Were you wondering about the little dips on front and back parts of the power graph? The first dip is me running the water pump to fill the kettle for coffee and dog bowl. The last dip is something in the Promaster dash that pulls about 50w for about 30 seconds after the engine is turned off. A relay clicks and the 50w load disappears.

observations - amp replacement

I used two methods here: some math and a not-particularly-granular coulomb counter. I expect them to be ballpark but wouldn’t stake my life on either one.

Working from average current put into the bank over 10 minutes (19.4A) we converting this to Ah (19.4 * 10 / 60) is 3.23Ah. From Sandia labs and other reputable sources we know the charging efficiency of flooded lead-acid in bulk stage is about 91%. .91 * 3.23 = 2.94Ah replaced in the bank.

The coulomb counter on the shunt measures only whole amps, so this one will be even less precise. Amps counted over 10 minutes was 4, so 4 * .91 = 3.64Ah replaced in the bank.

If we split the difference we get something like 3.25Ah replaced in 10 minutes of charging.

Note: AGM tends to be more efficient in Bulk, like ~95%, and due to lower internal resistance would likely have replaced 6.5Ah into the bank.

observations - house bank voltage

This is what the bank voltage looked like before, during, and after alternator charging:


Here we home in on the steps between 12.1 and 14v to show how the rate of voltage rise tapers off


And remember we are basically just getting to a high float here; the rise to 14.7v Vabs would have been even more incremental had the alternator been able to do it.

observations - comparison to solar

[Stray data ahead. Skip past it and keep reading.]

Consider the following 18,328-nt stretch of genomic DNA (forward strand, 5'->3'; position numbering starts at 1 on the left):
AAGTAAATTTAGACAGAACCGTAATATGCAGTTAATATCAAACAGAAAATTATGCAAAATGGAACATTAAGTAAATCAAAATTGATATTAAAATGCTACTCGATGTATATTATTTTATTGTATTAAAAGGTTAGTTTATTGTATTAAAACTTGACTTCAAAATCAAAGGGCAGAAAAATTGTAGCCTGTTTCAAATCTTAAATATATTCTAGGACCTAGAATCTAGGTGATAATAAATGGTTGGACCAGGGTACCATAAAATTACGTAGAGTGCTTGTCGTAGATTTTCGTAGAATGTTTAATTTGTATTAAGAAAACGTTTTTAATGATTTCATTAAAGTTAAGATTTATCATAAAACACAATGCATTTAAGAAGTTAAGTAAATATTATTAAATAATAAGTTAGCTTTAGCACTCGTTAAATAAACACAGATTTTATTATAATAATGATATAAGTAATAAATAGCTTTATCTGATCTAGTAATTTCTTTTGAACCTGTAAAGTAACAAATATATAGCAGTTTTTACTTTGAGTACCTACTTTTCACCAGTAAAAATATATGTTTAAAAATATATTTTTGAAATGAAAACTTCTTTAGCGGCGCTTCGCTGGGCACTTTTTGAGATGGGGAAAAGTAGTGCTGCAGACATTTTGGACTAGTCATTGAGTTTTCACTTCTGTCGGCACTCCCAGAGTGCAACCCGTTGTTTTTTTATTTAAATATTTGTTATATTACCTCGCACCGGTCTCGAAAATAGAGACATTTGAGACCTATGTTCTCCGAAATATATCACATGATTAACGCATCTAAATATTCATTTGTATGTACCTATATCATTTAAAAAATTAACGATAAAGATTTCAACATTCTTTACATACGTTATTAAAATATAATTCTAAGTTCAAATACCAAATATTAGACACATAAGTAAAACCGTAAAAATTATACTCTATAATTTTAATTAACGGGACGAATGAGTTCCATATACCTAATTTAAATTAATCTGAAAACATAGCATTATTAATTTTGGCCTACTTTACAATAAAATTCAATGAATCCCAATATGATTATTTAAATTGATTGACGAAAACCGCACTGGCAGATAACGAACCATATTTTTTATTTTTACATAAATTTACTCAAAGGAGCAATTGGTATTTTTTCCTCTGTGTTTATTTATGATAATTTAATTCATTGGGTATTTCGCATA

When alternator charging started the solar panels were making ~4.25W and the alternator (or alternator+SLI) made 582w, or 137 times the solar harvest. This would be equivalent of 669w of panel at solar noon in excellent conditions. But of course it wasn’t solar noon, it was daybreak. Which is why alternator charging in early morning is such a win.

By the end of the 10 minute blast solar was making ~30w and the alternator 252w, or 8.4 times the solar harvest. This would be the equivalent of 290w of panel at solar noon.


An alternator can deliver a ton of power when a house battery is deeply discharged, but the power drops off quickly as battery voltage rises and internal resistance increases.

Alternator charging by isolator can quickly bring lead batteries up to Float-type voltages the alternator makes. This is insufficient in voltage (absent DC-DC charging) and duration to fully charge the house bank but has important benefits:

  1. lifting the voltage to Float levels or higher stops the soft sulfation process that was occurring at low state of charge, and may start reversing it. Lead batteries want to stay as close as possible to fully charged as much as possible.
  2. lifting the voltage means when solar charging does come online it will get to Absorption earlier in the day. In this case, running the engine for 10 minutes got me to Vabs at 9:44am instead of the 10:30-11am I typically observe under clear skies. In variable weather or with injured batteries an extra hour of Vabs could make a big difference.
  3. Like a honey badger, MPPT charge controllers don’t care about battery voltage. But getting Vbatt up makes a huge difference to PWM controllers. A pwm controller will extract 15.7% more power from the panels at 14v than at 12.1v.

Even though the current figures are impressive, short alternator-charging runs do not replace significant amount of Ah because the charging duration is so limited. In our test 10 minutes replaced ~3.25Ah into the bank. AGM might be expected to replace 6.5Ah in the same period.